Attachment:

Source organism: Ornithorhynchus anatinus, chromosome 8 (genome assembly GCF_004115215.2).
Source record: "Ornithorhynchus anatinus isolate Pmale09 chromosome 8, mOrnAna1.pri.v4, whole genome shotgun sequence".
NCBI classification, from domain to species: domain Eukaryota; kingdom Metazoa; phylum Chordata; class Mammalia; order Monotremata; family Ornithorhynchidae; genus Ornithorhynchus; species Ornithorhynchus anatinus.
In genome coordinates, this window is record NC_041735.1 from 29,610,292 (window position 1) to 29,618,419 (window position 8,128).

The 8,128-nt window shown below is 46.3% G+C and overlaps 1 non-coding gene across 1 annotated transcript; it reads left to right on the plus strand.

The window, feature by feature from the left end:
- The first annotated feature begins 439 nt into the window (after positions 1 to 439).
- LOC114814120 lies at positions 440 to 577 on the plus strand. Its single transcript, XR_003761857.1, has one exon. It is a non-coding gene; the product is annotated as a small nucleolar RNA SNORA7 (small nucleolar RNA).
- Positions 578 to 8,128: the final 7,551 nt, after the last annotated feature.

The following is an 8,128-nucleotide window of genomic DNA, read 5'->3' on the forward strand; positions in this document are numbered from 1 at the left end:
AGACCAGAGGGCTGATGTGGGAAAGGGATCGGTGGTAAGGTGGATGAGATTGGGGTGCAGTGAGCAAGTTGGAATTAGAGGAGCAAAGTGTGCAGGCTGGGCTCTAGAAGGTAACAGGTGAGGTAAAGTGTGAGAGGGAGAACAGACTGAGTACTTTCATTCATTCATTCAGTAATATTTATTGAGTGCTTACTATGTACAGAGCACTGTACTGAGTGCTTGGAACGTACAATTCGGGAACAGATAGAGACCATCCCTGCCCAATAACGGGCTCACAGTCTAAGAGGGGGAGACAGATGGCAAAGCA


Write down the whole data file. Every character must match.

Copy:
Source organism: Ornithorhynchus anatinus, chromosome 8 (genome assembly GCF_004115215.2).
Source record: "Ornithorhynchus anatinus isolate Pmale09 chromosome 8, mOrnAna1.pri.v4, whole genome shotgun sequence".
NCBI classification, from domain to species: domain Eukaryota; kingdom Metazoa; phylum Chordata; class Mammalia; order Monotremata; family Ornithorhynchidae; genus Ornithorhynchus; species Ornithorhynchus anatinus.
In genome coordinates, this window is record NC_041735.1 from 29,610,292 (window position 1) to 29,618,419 (window position 8,128).

The 8,128-nt window shown below is 46.3% G+C and overlaps 1 non-coding gene across 1 annotated transcript; it reads left to right on the plus strand.

The window, feature by feature from the left end:
- The first annotated feature begins 439 nt into the window (after positions 1 to 439).
- LOC114814120 lies at positions 440 to 577 on the plus strand. Its single transcript, XR_003761857.1, has one exon. It is a non-coding gene; the product is annotated as a small nucleolar RNA SNORA7 (small nucleolar RNA).
- Positions 578 to 8,128: the final 7,551 nt, after the last annotated feature.

The following is an 8,128-nucleotide window of genomic DNA, read 5'->3' on the forward strand; positions in this document are numbered from 1 at the left end:
AGACCAGAGGGCTGATGTGGGAAAGGGATCGGTGGTAAGGTGGATGAGATTGGGGTGCAGTGAGCAAGTTGGAATTAGAGGAGCAAAGTGTGCAGGCTGGGCTCTAGAAGGTAACAGGTGAGGTAAAGTGTGAGAGGGAGAACAGACTGAGTACTTTCATTCATTCATTCAGTAATATTTATTGAGTGCTTACTATGTACAGAGCACTGTACTGAGTGCTTGGAACGTACAATTCGGGAACAGATAGAGACCATCCCTGCCCAATAACGGGCTCACAGTCTAAGAGGGGGAGACAGATGGCAAAGCA